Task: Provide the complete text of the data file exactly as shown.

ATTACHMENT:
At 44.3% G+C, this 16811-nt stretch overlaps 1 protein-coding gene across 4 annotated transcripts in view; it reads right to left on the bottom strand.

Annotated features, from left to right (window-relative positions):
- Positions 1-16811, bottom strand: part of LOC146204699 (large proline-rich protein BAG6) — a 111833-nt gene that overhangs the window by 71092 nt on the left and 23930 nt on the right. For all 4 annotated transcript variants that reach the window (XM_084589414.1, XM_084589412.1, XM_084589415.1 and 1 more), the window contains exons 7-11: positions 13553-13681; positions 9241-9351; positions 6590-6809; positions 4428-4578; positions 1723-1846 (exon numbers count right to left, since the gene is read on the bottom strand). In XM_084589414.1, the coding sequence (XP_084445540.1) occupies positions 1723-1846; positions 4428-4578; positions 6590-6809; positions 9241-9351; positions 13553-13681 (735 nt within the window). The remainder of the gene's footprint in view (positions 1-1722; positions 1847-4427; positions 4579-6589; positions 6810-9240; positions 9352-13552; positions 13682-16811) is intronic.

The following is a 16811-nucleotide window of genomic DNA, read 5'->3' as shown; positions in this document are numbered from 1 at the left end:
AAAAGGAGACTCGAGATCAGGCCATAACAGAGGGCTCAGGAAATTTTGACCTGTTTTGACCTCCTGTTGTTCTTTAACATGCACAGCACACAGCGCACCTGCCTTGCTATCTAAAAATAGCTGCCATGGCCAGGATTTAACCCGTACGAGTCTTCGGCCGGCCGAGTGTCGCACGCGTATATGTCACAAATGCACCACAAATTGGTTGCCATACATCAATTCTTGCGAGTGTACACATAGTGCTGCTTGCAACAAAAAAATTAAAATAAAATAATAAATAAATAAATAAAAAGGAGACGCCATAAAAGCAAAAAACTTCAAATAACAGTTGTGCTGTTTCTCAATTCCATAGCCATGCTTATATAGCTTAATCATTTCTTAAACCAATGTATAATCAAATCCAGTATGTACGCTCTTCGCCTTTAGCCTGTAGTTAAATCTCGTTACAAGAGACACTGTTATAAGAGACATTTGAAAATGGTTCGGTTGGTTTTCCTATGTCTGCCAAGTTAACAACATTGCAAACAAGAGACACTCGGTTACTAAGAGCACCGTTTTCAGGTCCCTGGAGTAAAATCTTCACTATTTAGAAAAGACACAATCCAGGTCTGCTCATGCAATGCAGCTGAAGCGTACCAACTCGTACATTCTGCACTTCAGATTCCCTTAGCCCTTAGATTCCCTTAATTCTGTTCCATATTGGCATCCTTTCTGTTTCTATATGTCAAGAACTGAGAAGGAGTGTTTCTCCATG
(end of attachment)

At 44.3% G+C, this 16811-nt stretch overlaps 1 protein-coding gene across 4 annotated transcripts in view; it reads right to left on the bottom strand.

Annotated features, from left to right (window-relative positions):
- Positions 1-16811, bottom strand: part of LOC146204699 (large proline-rich protein BAG6) — a 111833-nt gene that overhangs the window by 71092 nt on the left and 23930 nt on the right. For all 4 annotated transcript variants that reach the window (XM_084589414.1, XM_084589412.1, XM_084589415.1 and 1 more), the window contains exons 7-11: positions 13553-13681; positions 9241-9351; positions 6590-6809; positions 4428-4578; positions 1723-1846 (exon numbers count right to left, since the gene is read on the bottom strand). In XM_084589414.1, the coding sequence (XP_084445540.1) occupies positions 1723-1846; positions 4428-4578; positions 6590-6809; positions 9241-9351; positions 13553-13681 (735 nt within the window). The remainder of the gene's footprint in view (positions 1-1722; positions 1847-4427; positions 4579-6589; positions 6810-9240; positions 9352-13552; positions 13682-16811) is intronic.

The following is a 16811-nucleotide window of genomic DNA, read 5'->3' as shown; positions in this document are numbered from 1 at the left end:
AAAAGGAGACTCGAGATCAGGCCATAACAGAGGGCTCAGGAAATTTTGACCTGTTTTGACCTCCTGTTGTTCTTTAACATGCACAGCACACAGCGCACCTGCCTTGCTATCTAAAAATAGCTGCCATGGCCAGGATTTAACCCGTACGAGTCTTCGGCCGGCCGAGTGTCGCACGCGTATATGTCACAAATGCACCACAAATTGGTTGCCATACATCAATTCTTGCGAGTGTACACATAGTGCTGCTTGCAACAAAAAAATTAAAATAAAATAATAAATAAATAAATAAAAAGGAGACGCCATAAAAGCAAAAAACTTCAAATAACAGTTGTGCTGTTTCTCAATTCCATAGCCATGCTTATATAGCTTAATCATTTCTTAAACCAATGTATAATCAAATCCAGTATGTACGCTCTTCGCCTTTAGCCTGTAGTTAAATCTCGTTACAAGAGACACTGTTATAAGAGACATTTGAAAATGGTTCGGTTGGTTTTCCTATGTCTGCCAAGTTAACAACATTGCAAACAAGAGACACTCGGTTACTAAGAGCACCGTTTTCAGGTCCCTGGAGTAAAATCTTCACTATTTAGAAAAGACACAATCCAGGTCTGCTCATGCAATGCAGCTGAAGCGTACCAACTCGTACATTCTGCACTTCAGATTCCCTTAGCCCTTAGATTCCCTTAATTCTGTTCCATATTGGCATCCTTTCTGTTTCTATATGTCAAGAACTGAGAAGGAGTGTTTCTCCATG